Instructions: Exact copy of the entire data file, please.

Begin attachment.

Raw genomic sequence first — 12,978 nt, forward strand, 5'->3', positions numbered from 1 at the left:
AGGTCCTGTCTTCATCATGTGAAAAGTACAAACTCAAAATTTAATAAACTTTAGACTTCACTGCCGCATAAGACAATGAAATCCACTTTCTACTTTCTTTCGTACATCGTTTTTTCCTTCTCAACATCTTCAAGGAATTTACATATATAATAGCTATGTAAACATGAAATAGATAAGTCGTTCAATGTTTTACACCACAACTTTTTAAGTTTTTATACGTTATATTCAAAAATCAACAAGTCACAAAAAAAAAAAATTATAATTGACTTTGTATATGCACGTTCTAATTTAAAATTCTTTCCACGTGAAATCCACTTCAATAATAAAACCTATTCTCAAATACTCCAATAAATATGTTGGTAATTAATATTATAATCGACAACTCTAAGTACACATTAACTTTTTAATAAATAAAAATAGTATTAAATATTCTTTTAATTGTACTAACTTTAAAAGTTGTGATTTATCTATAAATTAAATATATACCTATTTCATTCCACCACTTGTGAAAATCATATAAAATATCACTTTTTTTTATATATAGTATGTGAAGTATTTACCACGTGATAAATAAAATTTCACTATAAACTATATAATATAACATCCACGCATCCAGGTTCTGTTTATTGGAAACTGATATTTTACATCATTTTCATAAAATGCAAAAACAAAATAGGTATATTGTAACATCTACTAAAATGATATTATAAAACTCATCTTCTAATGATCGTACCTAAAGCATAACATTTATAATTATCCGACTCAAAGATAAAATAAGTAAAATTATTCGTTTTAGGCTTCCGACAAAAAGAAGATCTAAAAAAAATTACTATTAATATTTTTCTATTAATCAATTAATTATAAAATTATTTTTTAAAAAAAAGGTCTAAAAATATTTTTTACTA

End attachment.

Raw genomic sequence first — 12,978 nt, forward strand, 5'->3', positions numbered from 1 at the left:
AGGTCCTGTCTTCATCATGTGAAAAGTACAAACTCAAAATTTAATAAACTTTAGACTTCACTGCCGCATAAGACAATGAAATCCACTTTCTACTTTCTTTCGTACATCGTTTTTTCCTTCTCAACATCTTCAAGGAATTTACATATATAATAGCTATGTAAACATGAAATAGATAAGTCGTTCAATGTTTTACACCACAACTTTTTAAGTTTTTATACGTTATATTCAAAAATCAACAAGTCACAAAAAAAAAAAATTATAATTGACTTTGTATATGCACGTTCTAATTTAAAATTCTTTCCACGTGAAATCCACTTCAATAATAAAACCTATTCTCAAATACTCCAATAAATATGTTGGTAATTAATATTATAATCGACAACTCTAAGTACACATTAACTTTTTAATAAATAAAAATAGTATTAAATATTCTTTTAATTGTACTAACTTTAAAAGTTGTGATTTATCTATAAATTAAATATATACCTATTTCATTCCACCACTTGTGAAAATCATATAAAATATCACTTTTTTTTATATATAGTATGTGAAGTATTTACCACGTGATAAATAAAATTTCACTATAAACTATATAATATAACATCCACGCATCCAGGTTCTGTTTATTGGAAACTGATATTTTACATCATTTTCATAAAATGCAAAAACAAAATAGGTATATTGTAACATCTACTAAAATGATATTATAAAACTCATCTTCTAATGATCGTACCTAAAGCATAACATTTATAATTATCCGACTCAAAGATAAAATAAGTAAAATTATTCGTTTTAGGCTTCCGACAAAAAGAAGATCTAAAAAAAATTACTATTAATATTTTTCTATTAATCAATTAATTATAAAATTATTTTTTAAAAAAAAGGTCTAAAAATATTTTTTACTA